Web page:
I grew up in Trinidad and Tobago, which is a twin island state in the Caribbean, and was very fortunate to grow up surrounded by beautiful beaches, mountains, forests, and rivers. My school holidays as a kid were filled with my parents packing us up and driving throughout the length and breadth of Trinidad and Tobago, through every backroad, to every beach and river. It is something my brothers and I continue to enjoy doing with my nieces and nephews.
In high school, I wrote a paper on two of the deadliest environmental tragedies up to that time that were a result of poor chemicals use and industrial irresponsibility: the mass mercury poisonings at Minamata, Japan, and the explosion of the Union Carbide plant in Bhopal, India. Both incidents stayed with me through my academic studies. As a chemistry major I was very interested in how chemicals can harm us and the environment and, one day, as I walked past an asphalt roofing plant, I thought to myself that those fumes being emitted couldn’t be safe or healthy for the workers, and so I chose to look for a job in the environmental field.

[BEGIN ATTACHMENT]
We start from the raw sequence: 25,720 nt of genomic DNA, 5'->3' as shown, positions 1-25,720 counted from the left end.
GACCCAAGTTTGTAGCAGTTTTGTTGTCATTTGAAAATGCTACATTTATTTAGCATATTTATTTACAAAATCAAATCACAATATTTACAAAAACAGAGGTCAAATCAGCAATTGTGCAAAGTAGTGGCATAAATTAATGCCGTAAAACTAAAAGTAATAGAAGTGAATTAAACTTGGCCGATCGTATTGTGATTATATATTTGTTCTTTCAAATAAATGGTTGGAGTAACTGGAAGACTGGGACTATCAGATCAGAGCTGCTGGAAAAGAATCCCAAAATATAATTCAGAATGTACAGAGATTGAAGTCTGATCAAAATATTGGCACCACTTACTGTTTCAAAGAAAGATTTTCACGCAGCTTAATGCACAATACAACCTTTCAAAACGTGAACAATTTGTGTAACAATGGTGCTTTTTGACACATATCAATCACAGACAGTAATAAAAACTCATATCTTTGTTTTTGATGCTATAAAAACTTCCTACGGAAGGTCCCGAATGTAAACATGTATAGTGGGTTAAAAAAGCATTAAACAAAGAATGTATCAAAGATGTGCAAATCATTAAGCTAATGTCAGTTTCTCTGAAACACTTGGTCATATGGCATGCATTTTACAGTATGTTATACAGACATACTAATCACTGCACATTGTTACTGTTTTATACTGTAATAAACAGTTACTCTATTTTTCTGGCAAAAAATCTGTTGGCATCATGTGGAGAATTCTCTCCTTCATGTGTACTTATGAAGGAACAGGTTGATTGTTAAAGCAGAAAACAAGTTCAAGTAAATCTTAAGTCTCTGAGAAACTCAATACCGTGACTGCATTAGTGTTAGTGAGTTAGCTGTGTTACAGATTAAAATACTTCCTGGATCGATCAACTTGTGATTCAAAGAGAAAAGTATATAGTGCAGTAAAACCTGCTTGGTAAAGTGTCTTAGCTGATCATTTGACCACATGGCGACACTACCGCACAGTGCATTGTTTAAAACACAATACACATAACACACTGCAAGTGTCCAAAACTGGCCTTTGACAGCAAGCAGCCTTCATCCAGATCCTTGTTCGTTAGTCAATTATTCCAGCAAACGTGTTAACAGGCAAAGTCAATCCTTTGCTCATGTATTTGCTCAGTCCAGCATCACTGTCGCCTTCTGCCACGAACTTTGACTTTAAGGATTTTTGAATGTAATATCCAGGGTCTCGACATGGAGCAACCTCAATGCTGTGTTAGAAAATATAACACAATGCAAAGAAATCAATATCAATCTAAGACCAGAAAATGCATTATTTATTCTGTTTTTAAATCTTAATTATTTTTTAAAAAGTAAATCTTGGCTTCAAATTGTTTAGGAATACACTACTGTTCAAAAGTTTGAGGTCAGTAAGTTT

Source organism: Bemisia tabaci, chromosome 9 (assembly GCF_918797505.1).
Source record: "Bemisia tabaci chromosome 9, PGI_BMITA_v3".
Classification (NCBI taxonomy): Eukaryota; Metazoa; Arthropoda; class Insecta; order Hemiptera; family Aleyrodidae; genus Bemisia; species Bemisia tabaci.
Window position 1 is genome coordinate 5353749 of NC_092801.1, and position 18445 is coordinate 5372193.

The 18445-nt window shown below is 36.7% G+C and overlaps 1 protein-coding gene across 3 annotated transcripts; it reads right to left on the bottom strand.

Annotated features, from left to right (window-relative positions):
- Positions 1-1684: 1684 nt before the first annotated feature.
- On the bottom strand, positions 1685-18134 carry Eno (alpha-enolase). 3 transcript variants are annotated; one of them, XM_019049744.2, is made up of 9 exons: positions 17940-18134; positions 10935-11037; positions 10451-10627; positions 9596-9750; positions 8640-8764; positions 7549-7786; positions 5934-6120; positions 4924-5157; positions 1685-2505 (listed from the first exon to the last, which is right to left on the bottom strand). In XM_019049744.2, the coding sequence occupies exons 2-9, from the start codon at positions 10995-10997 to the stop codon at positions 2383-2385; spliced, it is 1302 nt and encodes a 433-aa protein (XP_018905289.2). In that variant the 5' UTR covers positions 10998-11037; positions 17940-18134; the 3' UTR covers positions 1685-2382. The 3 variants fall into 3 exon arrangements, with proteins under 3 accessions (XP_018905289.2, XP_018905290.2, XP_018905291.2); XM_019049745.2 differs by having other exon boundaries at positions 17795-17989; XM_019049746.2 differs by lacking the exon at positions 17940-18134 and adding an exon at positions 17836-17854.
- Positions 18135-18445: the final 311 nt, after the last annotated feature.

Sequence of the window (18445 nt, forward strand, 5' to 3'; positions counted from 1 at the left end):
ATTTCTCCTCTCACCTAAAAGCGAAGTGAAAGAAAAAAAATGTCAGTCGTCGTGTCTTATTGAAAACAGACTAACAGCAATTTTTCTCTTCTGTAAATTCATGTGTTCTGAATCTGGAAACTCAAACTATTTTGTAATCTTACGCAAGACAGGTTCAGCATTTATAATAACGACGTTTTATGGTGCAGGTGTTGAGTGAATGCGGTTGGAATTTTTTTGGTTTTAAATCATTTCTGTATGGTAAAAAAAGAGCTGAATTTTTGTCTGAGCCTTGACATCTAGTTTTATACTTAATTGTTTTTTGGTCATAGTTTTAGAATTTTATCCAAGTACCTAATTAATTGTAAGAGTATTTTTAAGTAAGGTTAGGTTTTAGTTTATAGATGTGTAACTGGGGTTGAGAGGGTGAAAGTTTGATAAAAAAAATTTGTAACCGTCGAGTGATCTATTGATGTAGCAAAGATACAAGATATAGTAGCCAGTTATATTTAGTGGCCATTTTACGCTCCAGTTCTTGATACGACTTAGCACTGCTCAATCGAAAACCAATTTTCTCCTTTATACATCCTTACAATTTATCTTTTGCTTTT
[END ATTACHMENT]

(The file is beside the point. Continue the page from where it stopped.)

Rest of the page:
From that point to now, it has been very fulfilling to work on preventing another Minamata or Bhopal, and my work has allowed me to visit the sites of both these disasters and see the progress made in reversing the environmental damage there, though no amount of effort will erase the human toll. While we are making progress on chemicals management, the tragedy in Lebanon this week from an ammonium nitrate explosion is a reminder that chemical accidents can happen without warning and we have much more work to do to prevent loss of life and damage to the environment.